TCS Daily

Sims Rules for a Complex World

By Glenn Harlan Reynolds - September 8, 2004 12:00 AM

A while back, I speculated that videogames were good for children. My focus there was primarily violent computer/videogames (and porn!), but on further reflection I think that even non-violent videogames just might be helping America's kids.

I came to this realization when I heard my daughter and one of her friends having an earnest discussion:

"You have to have a job to buy food and things, and if you don't go to work, you get fired. And if you spend all your money buying stuff, you have to make more."

All true enough, and worthy of Clark Howard or Dave Ramsey. And it's certainly something my daughter has heard from me over the years. But they were talking about The Sims, which has swept through my neck of little-girl-land faster than a mutant strain of flu through Shanghai. Thanks to The Sims, they know how to make a budget, and how to read an income statement -- and to be worried when cash flow goes negative. They understand comparison shopping. They're also picking up some pointers on human interaction, though The Sims characters seem a bit dense in that department at times. (Then again, so do real people, now and then).

And, shortly, The Sims 2 will up the stakes. Among other things, it will allow you to "Mix Genes: Your Sims have DNA and inherit physical and personality traits. Take your Sims through an infinite number of generations as you evolve their family tree." What more could a father want, than a game that will teach his daughter that if you marry a loser, he'll likely stay a loser, and your kids have a good chance of being losers, too?

All joking aside, though, I'm impressed with the things that these games teach. I've written before about the value of videogames in teaching warlike skills, but of course those aren't the only skills they can teach, just the ones for which there was a large and early market. But as computers improve, and people get more and more used to computers, I think we'll see a lot more games that teach as they entertain. SimWorld isn't the real world, of course. But it's a world in which actions have consequences, and not necessarily happy ones. (Your Sim characters can die, if you let them screw things up too much). It's a world in which traditional middle-class virtues, like thrift and planning, generally pay off. In short, it's a world that's a lot more like the real world than the worlds of movies, popular songs, and novels -- the places where children and adolescents have traditionally gotten their non-parental information on how life works.

And kids find this stuff more interesting than movies, popular songs, and novels, at least to judge from the degree of addiction that The Sims seems to have produced among my daughter's crowd. Which means that we've got not merely a powerful teaching tool, but a powerful teaching tool that people want to learn from. It's not quite A Young Lady's Illustrated Primer, the computerized tutorial from Neal Stephenson's The Diamond Age, but you can see things moving in that direction.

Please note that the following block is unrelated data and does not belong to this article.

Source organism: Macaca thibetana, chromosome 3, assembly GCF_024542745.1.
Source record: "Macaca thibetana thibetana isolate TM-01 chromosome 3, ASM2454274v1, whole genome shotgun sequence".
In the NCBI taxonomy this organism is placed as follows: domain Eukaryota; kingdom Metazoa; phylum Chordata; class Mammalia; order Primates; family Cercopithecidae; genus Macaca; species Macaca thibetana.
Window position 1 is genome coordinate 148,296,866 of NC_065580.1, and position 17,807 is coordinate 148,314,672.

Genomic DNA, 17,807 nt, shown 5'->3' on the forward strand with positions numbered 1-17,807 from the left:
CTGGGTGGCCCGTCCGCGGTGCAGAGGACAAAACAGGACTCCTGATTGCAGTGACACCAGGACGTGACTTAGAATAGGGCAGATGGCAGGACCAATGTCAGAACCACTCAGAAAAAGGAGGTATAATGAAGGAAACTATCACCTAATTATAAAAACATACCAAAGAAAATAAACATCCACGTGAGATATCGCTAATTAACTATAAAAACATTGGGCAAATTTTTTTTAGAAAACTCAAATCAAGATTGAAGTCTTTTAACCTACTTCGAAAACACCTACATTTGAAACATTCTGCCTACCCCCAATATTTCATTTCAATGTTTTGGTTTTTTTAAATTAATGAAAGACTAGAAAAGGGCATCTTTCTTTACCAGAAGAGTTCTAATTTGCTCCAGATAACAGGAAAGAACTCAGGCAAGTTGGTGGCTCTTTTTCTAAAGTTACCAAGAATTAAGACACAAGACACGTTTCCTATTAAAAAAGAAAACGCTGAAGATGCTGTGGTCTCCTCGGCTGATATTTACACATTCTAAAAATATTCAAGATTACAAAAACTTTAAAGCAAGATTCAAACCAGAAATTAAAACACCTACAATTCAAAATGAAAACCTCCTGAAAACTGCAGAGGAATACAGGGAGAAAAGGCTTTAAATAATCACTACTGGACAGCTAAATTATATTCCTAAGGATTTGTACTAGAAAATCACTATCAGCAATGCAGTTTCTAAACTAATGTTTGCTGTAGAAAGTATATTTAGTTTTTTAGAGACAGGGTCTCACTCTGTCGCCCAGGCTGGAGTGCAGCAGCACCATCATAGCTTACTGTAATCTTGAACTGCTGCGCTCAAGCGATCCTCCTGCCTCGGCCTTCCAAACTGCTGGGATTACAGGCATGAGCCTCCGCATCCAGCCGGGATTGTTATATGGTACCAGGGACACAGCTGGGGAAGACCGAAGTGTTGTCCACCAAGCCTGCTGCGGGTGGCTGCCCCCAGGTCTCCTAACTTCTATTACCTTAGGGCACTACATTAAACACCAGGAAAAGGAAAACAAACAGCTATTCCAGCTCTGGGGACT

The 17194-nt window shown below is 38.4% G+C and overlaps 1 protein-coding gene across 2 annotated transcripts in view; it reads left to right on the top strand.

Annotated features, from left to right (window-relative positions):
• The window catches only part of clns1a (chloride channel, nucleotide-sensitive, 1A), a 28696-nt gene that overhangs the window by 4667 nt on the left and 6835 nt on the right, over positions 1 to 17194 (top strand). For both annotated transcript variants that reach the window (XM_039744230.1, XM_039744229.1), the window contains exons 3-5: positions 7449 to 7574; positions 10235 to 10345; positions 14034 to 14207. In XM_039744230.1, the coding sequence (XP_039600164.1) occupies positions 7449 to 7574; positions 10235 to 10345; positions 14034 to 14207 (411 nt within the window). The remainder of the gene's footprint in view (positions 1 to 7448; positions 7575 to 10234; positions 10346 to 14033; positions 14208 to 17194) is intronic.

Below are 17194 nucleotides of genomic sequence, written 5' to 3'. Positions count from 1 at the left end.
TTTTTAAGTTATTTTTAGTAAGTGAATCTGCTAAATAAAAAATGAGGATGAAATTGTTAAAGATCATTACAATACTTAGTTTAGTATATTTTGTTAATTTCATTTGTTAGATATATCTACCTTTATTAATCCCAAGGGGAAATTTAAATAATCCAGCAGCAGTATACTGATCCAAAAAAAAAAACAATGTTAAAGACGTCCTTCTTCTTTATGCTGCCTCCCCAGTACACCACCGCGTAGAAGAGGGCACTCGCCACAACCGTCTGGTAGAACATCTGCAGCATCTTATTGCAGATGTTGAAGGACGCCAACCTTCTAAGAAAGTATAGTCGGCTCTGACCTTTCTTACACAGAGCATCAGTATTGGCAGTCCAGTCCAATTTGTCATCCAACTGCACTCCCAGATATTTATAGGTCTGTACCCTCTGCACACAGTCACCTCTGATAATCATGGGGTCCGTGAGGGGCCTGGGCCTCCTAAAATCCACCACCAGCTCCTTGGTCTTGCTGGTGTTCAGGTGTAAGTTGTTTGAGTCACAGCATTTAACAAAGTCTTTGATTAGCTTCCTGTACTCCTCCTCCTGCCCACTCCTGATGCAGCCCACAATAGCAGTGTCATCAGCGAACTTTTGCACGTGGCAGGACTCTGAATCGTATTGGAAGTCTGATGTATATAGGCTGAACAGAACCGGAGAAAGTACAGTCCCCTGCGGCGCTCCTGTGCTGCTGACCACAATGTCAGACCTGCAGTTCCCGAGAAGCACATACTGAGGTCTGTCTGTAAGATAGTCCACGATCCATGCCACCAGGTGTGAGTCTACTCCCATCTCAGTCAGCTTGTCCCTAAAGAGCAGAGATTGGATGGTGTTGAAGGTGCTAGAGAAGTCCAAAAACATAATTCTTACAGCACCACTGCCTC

What's more, it's a powerful teaching tool that people buy. It's not something decreed by the government, but the creation of a free market that had entertainment, not instruction, as its primary goal. And it's teaching something that all too many kids get neither in school nor at home.

I don't think that The Sims will replace the schools. But I do think that it's interesting to see a consumer product providing an education that is, in some ways, more rigorous than many schools provide. Writing about wargames, shortly after 9/11, Dave Kopel and I wrote:

"So here's the funny thing. While the official American culture around, say, 1977, was revolted by anything military, a bunch of the nation's smartest young males -- the 'leaders of tomorrow' -- were reading Panzer Leader and Sir Basil Henry Liddell Hart's Strategy, and of course Sun Tzu's Art of War -- which wargamers were reading long before it became a business-school cliché.

"This was no accident. Many of those who founded the wargame publishing business feared that, with the anti-militarism caused by the Vietnam, and (later) with the adoption of the all-volunteer army, American society would become estranged from all things military, leaving ordinary citizens too ignorant to make meaningful democratic judgments where war is concerned. They hoped that realistic simulation games would teach important principles."

I wonder if the creators of The Sims had something similar in mind?


TCS Daily Archives